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Fish & Wildlife Service Propose Downlisting Endangered Burying Beetle

US-FishAndWildlifeService-Logo.svgOn May 1, the U.S. Fish & Wildlife Service (FWS) proposed downlisting the American burying beetle under the Endangered Species Act from endangered to threatened, since it is no longer at risk of extinction.

“Working collaboratively for almost three decades with states, zoos, federal agencies, private landowners and others … we have made some positive steps forward and are now proposing to downlist the beetle,” FWS Southwest Regional Director Amy Lueders declared in a statement.

As part of the 4(d) rule for threatened species, which provides prohibitions that are necessary for conservation of the species, activities near the habitat – including oil and gas production – are exempt from ESA’s “incidental take” permit requirements. Other activities such as ranching and cattle grazing are also exempt.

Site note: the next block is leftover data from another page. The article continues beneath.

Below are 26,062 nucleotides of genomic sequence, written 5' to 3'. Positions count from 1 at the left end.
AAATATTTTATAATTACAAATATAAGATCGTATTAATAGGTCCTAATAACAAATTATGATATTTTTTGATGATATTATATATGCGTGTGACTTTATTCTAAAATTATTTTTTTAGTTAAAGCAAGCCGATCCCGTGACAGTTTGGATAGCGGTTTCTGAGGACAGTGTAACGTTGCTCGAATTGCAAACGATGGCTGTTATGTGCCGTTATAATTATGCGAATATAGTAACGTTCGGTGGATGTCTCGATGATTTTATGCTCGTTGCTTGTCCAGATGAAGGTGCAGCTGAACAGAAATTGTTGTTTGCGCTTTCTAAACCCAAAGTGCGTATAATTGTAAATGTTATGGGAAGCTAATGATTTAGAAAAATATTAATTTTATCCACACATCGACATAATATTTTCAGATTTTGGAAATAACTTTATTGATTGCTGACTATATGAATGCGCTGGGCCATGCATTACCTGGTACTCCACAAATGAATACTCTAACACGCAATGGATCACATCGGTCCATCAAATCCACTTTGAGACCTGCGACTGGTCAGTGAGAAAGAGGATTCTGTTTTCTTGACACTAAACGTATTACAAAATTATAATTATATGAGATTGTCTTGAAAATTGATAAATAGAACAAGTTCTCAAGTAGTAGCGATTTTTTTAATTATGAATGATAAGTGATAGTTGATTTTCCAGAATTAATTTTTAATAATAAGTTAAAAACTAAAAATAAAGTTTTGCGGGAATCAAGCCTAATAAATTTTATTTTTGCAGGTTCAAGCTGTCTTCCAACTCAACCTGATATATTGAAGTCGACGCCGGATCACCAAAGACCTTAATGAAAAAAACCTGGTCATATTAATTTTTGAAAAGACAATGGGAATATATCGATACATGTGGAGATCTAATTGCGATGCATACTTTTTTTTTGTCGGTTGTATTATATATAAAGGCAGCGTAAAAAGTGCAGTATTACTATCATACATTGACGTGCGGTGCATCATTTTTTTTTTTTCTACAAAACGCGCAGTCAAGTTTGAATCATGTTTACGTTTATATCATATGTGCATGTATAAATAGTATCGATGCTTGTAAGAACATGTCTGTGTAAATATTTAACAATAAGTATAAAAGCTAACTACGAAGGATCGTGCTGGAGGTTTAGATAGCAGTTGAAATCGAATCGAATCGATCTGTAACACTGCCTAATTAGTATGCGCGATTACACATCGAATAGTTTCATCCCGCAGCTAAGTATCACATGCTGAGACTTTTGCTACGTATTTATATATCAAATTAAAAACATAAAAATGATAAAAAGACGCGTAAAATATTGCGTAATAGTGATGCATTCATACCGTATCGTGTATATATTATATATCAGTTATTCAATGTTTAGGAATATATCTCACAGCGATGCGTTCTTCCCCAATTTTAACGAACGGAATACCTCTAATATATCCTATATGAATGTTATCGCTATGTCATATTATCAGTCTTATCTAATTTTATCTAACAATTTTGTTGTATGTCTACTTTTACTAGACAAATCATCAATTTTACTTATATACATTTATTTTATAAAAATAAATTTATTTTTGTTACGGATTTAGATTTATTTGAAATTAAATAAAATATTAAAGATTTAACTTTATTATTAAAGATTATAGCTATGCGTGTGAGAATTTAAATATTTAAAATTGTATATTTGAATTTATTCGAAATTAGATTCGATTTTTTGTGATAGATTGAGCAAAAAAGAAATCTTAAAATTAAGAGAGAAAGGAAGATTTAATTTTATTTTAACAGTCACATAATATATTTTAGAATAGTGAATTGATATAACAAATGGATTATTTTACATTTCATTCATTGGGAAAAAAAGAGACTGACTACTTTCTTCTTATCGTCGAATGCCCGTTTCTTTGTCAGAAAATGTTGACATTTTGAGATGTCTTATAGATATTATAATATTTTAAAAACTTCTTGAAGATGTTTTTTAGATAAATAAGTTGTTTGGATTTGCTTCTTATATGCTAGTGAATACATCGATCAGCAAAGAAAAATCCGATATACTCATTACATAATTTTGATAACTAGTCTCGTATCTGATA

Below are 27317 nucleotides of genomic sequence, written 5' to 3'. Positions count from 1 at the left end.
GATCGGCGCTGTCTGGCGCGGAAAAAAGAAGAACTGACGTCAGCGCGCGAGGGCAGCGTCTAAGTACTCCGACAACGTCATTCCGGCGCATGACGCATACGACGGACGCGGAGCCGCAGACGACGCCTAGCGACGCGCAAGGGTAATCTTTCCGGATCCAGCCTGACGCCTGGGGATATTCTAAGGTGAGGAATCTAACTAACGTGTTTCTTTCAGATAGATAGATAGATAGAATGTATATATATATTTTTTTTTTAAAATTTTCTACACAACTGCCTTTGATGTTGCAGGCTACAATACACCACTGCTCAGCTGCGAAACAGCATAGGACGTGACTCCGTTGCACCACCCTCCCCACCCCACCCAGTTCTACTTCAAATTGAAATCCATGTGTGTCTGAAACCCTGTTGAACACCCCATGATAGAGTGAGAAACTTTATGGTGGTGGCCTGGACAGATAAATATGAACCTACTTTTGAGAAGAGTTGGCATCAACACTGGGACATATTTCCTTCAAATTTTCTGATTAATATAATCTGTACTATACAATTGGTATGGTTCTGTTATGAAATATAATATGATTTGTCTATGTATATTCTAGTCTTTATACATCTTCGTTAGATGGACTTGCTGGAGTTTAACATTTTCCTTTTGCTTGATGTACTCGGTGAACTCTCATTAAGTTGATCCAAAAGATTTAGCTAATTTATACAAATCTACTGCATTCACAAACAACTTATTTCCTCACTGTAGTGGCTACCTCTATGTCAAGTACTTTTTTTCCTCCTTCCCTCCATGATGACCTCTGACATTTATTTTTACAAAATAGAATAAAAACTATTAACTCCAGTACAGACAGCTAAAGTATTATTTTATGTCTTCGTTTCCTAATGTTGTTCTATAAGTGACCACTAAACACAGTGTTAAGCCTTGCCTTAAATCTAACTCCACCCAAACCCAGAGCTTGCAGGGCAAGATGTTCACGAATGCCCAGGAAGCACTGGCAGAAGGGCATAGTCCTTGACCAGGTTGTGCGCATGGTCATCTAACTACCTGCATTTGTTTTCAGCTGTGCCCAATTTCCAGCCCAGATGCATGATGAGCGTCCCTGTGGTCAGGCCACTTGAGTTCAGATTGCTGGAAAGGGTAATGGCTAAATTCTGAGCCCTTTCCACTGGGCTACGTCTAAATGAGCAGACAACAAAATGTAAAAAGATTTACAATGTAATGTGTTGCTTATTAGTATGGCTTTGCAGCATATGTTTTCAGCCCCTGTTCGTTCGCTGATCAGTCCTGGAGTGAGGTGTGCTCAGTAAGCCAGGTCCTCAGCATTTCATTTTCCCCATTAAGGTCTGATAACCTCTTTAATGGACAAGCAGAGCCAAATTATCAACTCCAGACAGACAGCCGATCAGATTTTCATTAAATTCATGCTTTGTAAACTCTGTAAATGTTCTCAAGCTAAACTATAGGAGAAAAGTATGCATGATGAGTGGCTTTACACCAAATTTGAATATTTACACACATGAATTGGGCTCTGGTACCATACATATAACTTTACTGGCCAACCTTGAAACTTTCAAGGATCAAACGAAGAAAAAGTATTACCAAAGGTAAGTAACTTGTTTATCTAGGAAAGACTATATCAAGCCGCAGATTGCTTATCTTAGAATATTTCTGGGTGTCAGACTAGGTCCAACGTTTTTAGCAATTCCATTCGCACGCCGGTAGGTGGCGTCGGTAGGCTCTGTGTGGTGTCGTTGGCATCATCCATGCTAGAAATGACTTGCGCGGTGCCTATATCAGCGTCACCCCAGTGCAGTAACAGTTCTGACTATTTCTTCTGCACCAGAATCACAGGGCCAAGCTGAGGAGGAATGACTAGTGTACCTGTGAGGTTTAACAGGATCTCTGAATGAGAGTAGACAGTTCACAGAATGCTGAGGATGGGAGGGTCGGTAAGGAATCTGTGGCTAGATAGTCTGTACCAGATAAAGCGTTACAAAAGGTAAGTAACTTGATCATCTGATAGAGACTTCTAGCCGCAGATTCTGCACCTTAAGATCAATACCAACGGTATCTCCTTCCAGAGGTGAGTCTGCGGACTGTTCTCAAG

The American burying beetle is an inch and a half long, with a shiny black body and orange markings on its wings. Its life span is a year, and its habitat is currently found in nine states – Arkansas, Kansas, Nebraska, Oklahoma, Massachusetts, Missouri Rhode Island, South Dakota and Texas – an increase from the two-state range that FWS officials identified in 1989.

The beetle has been listed as endangered for 30 years during which legislative efforts to delist the species have failed. However, initiatives such as the Oil and Gas Industry Conservation Plan currently in effect in 45 Oklahoma counties have helped protect the beetle’s habitat while promoting efforts to produce oil and natural gas. In addition, two conservation banks totaling several thousand acres have been established in Oklahoma, providing mitigation options for oil and gas development, road construction, transmission lines and other projects while supporting habitat management and protection for the beetle.

FWS has opened a public comment period on the proposal and responses must be received by July 2, 2019. FWS pledges any final actions resulting from the proposed rule will be based on the best scientific and commercial data available.

For more information on this issue, please contact Tim Tarpley, Vice President Government Affairs.